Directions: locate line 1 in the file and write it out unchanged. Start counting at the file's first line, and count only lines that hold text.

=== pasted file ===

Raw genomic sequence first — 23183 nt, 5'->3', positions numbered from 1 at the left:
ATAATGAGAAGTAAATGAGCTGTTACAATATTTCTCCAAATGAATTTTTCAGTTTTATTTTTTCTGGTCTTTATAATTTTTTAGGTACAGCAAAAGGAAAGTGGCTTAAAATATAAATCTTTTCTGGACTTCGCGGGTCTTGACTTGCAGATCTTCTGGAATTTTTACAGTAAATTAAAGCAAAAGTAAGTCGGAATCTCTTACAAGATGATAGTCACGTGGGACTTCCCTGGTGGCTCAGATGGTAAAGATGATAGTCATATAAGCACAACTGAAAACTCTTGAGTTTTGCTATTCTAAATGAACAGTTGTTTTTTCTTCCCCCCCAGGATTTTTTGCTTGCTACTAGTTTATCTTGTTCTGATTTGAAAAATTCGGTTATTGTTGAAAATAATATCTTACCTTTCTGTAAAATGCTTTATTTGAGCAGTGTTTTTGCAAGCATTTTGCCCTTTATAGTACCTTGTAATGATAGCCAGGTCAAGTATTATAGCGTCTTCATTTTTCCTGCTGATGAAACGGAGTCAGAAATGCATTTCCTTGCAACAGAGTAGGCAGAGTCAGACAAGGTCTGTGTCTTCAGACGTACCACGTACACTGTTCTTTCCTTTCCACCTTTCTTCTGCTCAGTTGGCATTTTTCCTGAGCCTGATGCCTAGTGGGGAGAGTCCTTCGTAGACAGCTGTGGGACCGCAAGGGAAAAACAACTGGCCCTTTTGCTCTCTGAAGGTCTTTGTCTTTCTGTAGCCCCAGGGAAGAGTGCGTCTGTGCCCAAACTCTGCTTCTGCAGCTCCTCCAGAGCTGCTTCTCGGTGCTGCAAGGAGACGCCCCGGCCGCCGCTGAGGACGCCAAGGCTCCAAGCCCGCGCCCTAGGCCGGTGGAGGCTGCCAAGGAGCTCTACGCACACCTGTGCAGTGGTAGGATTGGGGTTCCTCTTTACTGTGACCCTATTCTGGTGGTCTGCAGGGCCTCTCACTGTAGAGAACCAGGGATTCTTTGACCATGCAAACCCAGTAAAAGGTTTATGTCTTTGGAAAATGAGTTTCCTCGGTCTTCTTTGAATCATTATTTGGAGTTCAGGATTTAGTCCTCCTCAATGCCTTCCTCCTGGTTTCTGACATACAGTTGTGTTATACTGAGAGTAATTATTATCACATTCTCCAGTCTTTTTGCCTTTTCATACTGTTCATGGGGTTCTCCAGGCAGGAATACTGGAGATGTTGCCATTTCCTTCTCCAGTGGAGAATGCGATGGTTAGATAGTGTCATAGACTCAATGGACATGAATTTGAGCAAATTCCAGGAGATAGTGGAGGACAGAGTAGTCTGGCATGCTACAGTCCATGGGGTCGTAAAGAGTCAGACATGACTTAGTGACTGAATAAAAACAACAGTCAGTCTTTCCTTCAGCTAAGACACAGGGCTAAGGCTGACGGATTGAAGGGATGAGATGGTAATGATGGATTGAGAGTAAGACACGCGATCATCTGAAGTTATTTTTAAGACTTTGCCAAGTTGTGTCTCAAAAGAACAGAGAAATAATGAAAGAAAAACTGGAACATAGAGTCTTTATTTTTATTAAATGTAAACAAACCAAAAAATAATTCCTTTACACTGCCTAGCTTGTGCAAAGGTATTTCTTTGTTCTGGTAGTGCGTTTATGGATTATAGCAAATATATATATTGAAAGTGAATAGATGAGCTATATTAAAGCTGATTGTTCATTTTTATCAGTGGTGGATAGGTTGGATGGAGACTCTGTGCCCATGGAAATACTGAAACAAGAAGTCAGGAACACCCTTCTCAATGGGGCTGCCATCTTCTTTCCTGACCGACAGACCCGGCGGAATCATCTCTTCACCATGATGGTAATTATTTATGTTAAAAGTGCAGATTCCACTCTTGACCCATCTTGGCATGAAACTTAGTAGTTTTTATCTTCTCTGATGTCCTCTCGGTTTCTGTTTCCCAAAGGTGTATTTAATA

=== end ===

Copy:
Raw genomic sequence first — 23183 nt, 5'->3', positions numbered from 1 at the left: